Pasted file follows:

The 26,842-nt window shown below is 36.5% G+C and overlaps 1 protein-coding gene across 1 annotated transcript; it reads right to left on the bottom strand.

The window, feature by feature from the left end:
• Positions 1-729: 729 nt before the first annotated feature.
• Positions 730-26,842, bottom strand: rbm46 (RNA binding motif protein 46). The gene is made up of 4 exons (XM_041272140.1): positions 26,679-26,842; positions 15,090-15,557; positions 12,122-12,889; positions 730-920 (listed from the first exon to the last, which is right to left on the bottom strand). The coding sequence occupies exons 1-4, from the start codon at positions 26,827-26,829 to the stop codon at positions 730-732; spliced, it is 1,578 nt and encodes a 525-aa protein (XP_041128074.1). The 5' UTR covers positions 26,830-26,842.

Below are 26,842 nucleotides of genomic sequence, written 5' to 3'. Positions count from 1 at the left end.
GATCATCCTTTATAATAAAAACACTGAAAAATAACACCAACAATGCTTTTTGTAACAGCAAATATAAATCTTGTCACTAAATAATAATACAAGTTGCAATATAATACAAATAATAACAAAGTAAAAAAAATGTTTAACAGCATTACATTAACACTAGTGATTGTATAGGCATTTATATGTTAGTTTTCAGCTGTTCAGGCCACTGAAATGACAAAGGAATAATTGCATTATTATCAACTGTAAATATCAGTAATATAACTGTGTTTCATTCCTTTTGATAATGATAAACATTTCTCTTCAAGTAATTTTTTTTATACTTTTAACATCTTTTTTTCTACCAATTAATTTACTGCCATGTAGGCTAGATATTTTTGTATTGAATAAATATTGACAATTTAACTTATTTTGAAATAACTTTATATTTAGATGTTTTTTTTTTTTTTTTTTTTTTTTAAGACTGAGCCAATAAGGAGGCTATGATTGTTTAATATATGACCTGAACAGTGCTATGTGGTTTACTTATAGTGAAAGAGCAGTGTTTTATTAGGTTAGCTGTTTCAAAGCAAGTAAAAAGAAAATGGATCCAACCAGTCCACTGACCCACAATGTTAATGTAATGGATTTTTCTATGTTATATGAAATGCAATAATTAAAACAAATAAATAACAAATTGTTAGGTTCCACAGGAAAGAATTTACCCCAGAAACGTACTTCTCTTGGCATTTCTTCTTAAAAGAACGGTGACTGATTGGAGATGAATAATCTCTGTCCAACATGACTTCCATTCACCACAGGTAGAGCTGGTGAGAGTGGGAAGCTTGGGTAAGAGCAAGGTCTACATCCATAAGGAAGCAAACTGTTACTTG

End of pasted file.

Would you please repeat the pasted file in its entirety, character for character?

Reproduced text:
The 26,842-nt window shown below is 36.5% G+C and overlaps 1 protein-coding gene across 1 annotated transcript; it reads right to left on the bottom strand.

The window, feature by feature from the left end:
• Positions 1-729: 729 nt before the first annotated feature.
• Positions 730-26,842, bottom strand: rbm46 (RNA binding motif protein 46). The gene is made up of 4 exons (XM_041272140.1): positions 26,679-26,842; positions 15,090-15,557; positions 12,122-12,889; positions 730-920 (listed from the first exon to the last, which is right to left on the bottom strand). The coding sequence occupies exons 1-4, from the start codon at positions 26,827-26,829 to the stop codon at positions 730-732; spliced, it is 1,578 nt and encodes a 525-aa protein (XP_041128074.1). The 5' UTR covers positions 26,830-26,842.

Below are 26,842 nucleotides of genomic sequence, written 5' to 3'. Positions count from 1 at the left end.
GATCATCCTTTATAATAAAAACACTGAAAAATAACACCAACAATGCTTTTTGTAACAGCAAATATAAATCTTGTCACTAAATAATAATACAAGTTGCAATATAATACAAATAATAACAAAGTAAAAAAAATGTTTAACAGCATTACATTAACACTAGTGATTGTATAGGCATTTATATGTTAGTTTTCAGCTGTTCAGGCCACTGAAATGACAAAGGAATAATTGCATTATTATCAACTGTAAATATCAGTAATATAACTGTGTTTCATTCCTTTTGATAATGATAAACATTTCTCTTCAAGTAATTTTTTTTATACTTTTAACATCTTTTTTTCTACCAATTAATTTACTGCCATGTAGGCTAGATATTTTTGTATTGAATAAATATTGACAATTTAACTTATTTTGAAATAACTTTATATTTAGATGTTTTTTTTTTTTTTTTTTTTTTTTAAGACTGAGCCAATAAGGAGGCTATGATTGTTTAATATATGACCTGAACAGTGCTATGTGGTTTACTTATAGTGAAAGAGCAGTGTTTTATTAGGTTAGCTGTTTCAAAGCAAGTAAAAAGAAAATGGATCCAACCAGTCCACTGACCCACAATGTTAATGTAATGGATTTTTCTATGTTATATGAAATGCAATAATTAAAACAAATAAATAACAAATTGTTAGGTTCCACAGGAAAGAATTTACCCCAGAAACGTACTTCTCTTGGCATTTCTTCTTAAAAGAACGGTGACTGATTGGAGATGAATAATCTCTGTCCAACATGACTTCCATTCACCACAGGTAGAGCTGGTGAGAGTGGGAAGCTTGGGTAAGAGCAAGGTCTACATCCATAAGGAAGCAAACTGTTACTTG